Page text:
Jetstar and Qantas will operate ten times more flights to the Sunshine Coast from Sydney, Melbourne and Adelaide than during COVID as southern visitors touched down with the Qld border opening on Tuesday.
Travellers from Melbourne and Greater Sydney are allowed back into Queensland for the first time since August after the Queensland government declared the state ‘Good to go’ from December 1.
But people from the Adelaide area will have to wait until next week before knowing when they can travel north.
Jetstar and Qantas will operate about 40 return weekly flights to the Sunshine Coast (compared to just four during COVID) as it increased flights across three destinations (Adelaide, Melbourne, and Sydney).
That equates to more than 14,000 seats weekly to and from Sunshine Coast Airport, operating at around 42 per cent of Jetstar’s pre-COVID capacity during December.
It’s hoped the border opening will lead to a jobs boom as state debt was expected to hit $106B in the budget to be unveiled on Tuesday.
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Jetstar’s most popular route to the Sunshine Coast is from Sydney (starting at $99), with up to 21 weekly return services to operate in December – a 45% increase since November.
Meanwhile from 17 December to January 31, Qantas will operate a daily service with passengers arriving on the Sunshine Coast at lunchtime.
It will be the first time in three years that Qantas has flown on the route and will be operated by a two-class Boeing 717 aircraft, offering more than 1500
seats each week.
Qantas will restart flights from Sydney to Maroochydore on 1 December, with five services a week, increasing to daily flights from 18 December.
Jetstar will also revive services to Maroochydore, operating 44 flights a week from Sydney, Melbourne and Adelaide.
Australia’s coronavirus death toll now stands at 908 after a Victorian woman in her 70s died from complications from the illness.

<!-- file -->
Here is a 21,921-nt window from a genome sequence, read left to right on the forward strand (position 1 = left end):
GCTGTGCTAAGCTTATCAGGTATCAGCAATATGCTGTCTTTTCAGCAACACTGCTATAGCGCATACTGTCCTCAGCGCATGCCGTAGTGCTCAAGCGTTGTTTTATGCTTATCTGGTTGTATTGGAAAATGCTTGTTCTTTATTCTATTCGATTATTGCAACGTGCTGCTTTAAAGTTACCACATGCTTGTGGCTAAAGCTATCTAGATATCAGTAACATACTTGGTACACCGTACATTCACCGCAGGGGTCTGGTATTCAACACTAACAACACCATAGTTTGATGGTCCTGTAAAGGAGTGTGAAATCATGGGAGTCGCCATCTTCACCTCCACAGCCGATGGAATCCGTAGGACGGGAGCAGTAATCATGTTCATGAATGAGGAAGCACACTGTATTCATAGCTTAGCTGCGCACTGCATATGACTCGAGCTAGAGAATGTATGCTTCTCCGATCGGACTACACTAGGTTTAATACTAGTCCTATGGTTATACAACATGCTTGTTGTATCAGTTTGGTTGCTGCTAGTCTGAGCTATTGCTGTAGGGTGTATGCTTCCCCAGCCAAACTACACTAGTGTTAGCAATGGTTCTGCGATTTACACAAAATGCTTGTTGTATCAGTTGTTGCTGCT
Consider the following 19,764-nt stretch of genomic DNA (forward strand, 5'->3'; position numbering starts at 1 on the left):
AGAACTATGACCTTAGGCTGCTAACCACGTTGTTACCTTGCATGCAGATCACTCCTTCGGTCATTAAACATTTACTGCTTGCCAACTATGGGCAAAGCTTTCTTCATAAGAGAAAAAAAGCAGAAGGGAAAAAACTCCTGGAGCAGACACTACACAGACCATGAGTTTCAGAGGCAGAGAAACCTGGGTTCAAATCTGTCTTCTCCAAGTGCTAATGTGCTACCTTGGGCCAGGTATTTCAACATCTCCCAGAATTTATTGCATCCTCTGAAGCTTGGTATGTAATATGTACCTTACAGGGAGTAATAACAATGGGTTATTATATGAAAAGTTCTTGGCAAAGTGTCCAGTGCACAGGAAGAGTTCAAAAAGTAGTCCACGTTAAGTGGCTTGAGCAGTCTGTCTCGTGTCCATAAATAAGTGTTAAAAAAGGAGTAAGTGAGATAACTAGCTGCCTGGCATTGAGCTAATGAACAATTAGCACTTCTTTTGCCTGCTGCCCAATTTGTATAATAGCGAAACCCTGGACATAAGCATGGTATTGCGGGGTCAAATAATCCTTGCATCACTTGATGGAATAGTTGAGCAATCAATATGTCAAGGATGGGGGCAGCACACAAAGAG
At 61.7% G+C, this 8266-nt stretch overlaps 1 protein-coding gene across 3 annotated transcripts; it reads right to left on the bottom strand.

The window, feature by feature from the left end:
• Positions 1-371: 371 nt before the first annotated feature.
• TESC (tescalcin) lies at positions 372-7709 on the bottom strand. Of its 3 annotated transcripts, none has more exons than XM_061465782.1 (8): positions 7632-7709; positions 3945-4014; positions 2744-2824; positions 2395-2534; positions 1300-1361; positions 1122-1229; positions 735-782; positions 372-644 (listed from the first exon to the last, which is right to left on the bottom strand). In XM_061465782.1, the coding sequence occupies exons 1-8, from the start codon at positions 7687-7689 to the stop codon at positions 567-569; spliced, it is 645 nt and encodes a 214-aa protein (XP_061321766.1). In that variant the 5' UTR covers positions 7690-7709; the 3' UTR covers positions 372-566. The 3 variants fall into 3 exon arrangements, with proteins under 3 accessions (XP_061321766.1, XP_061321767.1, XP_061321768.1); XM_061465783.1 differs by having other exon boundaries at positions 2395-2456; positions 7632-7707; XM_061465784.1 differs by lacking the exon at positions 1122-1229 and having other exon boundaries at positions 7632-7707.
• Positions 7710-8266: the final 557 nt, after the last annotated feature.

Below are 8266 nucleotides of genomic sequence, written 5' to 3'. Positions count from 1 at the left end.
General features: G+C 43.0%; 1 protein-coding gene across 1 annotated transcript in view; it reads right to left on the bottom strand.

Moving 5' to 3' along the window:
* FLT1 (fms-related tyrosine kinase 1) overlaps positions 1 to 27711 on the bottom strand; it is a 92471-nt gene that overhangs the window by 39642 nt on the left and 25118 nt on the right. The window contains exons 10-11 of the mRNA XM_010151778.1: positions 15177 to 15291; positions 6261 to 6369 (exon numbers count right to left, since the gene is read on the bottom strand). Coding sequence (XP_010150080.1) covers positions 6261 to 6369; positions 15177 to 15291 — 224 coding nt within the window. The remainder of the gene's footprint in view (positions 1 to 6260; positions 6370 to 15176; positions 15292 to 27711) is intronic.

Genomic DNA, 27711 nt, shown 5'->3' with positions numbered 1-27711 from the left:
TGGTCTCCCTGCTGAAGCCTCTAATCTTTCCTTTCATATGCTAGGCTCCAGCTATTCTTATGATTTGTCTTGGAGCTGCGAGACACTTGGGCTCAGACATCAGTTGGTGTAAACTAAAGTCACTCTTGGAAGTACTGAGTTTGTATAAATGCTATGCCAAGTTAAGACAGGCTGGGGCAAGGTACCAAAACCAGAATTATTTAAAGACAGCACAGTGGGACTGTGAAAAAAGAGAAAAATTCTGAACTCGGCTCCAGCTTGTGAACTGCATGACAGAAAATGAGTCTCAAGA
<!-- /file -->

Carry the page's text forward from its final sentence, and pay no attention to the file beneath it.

The death was the nation’s first in more than a month, and came as Health Minister Greg Hunt applauded Australia clocking 10 million coronavirus tests.
Mr Hunt also welcomed international praise for Australia’s efforts to contain the virus.
White House virus adviser Dr Anthony Fauci used several media interviews to applaud Australia’s ability to “uniformly implement public health measures” to deal with surges.
The USA has the world’s highest infection tally of nearly 13.5 million cases and 268,000 deaths.
“Dr Anthony Fauci said … Australia has been the epitome of success and that is an outcome that is to be attributed to many, many people,” Mr Hunt told federal parliament on Monday.
“In particular we owe our work to the very clear plan that Australia set out right from the outset, containment to flatten the curve and the building of capacity to protect Australians.”
The government has announced a major upgrade to the coronavirus tracing app in the hopes it more accurately logs encounters between Australians while it’s running in the background.
Federal officials revealed last month the app had identified just 17 people not picked up through manual contact tracing methods.
Pressure continues to mount on the federal government to help more Australians return home from overseas, as Christmas nears.
More than 36,000 Australians have told authorities they want to return.